by Mimi Melles of the Time is Now Campaign and member of COP18 Youth Gender Working Group. Originally posted on Amplify

Doha, Qatar (December 3, 2012)– During these past few days of COP18, I’ve been working closely with members of the gender working group  represented in the official youth constituency, YOUNGO. Together, we have been meeting with negotiators, raising questions regarding gender and youth and posting blogs to raise the visibility of women’s empowerment, gender, human rights and health, particularly reproductive health and rights, in the climate change discussions.

Here from four diverse perspectives of our YOUNGO gender working group as they believe that gender, reproductive justice and climate change are clearly relevant and important issues to address at COP18 in Doha:

Andreas, 24, Sweden

“I think the connection is important in order to see the consequences of the climate change on a reality level, beyond suffering polar bears but also to realize how women are disproportionately affected by the negative consequences of climate change and the importance of gender in decision-making.”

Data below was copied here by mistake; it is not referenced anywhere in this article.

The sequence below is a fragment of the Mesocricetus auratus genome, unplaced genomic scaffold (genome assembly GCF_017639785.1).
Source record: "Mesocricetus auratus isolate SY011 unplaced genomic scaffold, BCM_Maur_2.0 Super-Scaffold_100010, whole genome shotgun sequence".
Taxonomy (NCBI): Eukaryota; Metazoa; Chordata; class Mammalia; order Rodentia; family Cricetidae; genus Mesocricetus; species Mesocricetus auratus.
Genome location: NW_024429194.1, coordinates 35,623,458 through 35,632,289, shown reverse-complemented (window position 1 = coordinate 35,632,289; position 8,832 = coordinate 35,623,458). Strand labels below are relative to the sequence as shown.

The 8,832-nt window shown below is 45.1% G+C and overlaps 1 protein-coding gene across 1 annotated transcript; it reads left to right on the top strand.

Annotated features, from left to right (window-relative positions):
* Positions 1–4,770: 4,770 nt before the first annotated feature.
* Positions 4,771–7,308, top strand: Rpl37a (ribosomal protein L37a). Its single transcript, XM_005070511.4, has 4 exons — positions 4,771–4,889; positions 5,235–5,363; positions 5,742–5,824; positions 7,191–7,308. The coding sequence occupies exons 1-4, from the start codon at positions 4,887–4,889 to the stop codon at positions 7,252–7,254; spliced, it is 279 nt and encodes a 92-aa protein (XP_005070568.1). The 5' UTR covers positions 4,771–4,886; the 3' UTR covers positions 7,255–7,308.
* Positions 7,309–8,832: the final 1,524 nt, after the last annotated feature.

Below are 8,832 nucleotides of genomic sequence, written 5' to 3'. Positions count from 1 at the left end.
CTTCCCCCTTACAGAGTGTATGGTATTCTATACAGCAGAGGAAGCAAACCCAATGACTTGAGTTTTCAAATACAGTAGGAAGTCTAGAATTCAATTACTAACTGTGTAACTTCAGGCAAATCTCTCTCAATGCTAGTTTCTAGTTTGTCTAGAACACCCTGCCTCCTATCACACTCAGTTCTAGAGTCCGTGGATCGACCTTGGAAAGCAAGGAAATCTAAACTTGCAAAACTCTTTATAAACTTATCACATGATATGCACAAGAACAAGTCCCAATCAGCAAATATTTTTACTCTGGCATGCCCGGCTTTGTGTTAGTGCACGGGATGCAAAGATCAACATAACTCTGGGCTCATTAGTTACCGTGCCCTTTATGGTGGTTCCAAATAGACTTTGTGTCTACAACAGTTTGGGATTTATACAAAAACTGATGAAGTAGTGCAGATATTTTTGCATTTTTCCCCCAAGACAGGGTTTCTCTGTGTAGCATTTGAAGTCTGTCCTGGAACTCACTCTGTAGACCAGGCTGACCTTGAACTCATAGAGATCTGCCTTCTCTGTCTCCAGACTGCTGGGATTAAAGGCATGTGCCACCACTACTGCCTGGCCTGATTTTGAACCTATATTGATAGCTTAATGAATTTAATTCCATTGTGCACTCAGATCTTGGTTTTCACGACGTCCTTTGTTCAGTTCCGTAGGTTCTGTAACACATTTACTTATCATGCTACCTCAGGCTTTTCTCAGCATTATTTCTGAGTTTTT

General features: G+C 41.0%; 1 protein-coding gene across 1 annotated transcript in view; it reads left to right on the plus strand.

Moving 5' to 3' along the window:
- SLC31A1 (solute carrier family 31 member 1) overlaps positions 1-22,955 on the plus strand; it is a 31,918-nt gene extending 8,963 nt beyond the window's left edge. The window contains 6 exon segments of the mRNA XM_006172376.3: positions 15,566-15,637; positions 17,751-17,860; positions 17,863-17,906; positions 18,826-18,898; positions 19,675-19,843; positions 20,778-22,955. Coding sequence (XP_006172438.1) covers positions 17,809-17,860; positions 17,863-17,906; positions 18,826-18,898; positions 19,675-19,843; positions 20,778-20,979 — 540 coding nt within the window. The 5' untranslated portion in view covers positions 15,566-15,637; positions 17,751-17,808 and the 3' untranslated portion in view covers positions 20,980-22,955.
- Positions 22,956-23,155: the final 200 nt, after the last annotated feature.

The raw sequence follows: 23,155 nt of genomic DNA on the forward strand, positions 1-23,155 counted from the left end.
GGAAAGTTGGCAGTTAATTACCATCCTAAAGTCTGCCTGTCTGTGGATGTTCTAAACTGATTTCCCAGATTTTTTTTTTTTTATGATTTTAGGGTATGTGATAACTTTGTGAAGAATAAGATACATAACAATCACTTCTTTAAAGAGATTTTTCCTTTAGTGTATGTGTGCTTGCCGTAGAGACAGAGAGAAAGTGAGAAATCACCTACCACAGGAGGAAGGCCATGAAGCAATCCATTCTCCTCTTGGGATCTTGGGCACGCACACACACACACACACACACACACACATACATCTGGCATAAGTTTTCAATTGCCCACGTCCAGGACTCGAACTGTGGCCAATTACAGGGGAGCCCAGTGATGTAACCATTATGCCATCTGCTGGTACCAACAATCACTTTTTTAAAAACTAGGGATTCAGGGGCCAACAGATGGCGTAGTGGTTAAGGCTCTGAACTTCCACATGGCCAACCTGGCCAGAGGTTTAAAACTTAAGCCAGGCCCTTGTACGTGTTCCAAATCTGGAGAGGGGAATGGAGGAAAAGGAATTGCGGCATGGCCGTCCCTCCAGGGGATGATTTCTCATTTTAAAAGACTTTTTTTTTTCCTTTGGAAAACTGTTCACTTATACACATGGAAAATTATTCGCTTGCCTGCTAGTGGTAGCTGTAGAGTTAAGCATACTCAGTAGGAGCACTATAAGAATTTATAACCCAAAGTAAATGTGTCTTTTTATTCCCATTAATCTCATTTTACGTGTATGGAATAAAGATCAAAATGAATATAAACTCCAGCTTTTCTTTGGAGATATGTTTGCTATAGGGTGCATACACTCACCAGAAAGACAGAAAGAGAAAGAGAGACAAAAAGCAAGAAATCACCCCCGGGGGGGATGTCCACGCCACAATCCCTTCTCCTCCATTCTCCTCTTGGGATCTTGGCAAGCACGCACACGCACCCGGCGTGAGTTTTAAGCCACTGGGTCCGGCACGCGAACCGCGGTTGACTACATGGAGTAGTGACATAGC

Naima, 24, Costa Rica, Germany, United States

“Because the world is in both women and mens hands! It would be a huge step for this region to come out with a bold decision on women’s empowerment and gender equality, and to achieve this we need to make sure reproductive health and rights are apart of the discussions. ”

Desiree, 24, Philippines

“Addressing reproductive health issues and its impact on climate change is the big elephant in the room, but it’s an issue that our poltical and religious leaders cannot further ignore. Ignoring this leads to more vulnerable communities at risk and paints a bleak tomorrow for future generations. ”

Jonny, 23, Ireland

(in photo: with Mary Robinson, former President of Ireland)

“COP18 presents a unique position where delegations can show strong leadership in advocating for the cross-cutting issue of gender, health and reproductive rights, while driving for gender balance on their delegations and with future engagement in the UNFCCC process. This issue is something that fails to even make the agenda and in my own view and at this point in time that is unacceptable. Diversity breeds innovation and innovation brings solutions to the barriers that we have had in the UNFCCC for many years. We must seek to address gender, health and reproductive rights within the next 10 days and leave a lasting legacy that has the potential to catalyse future change.”

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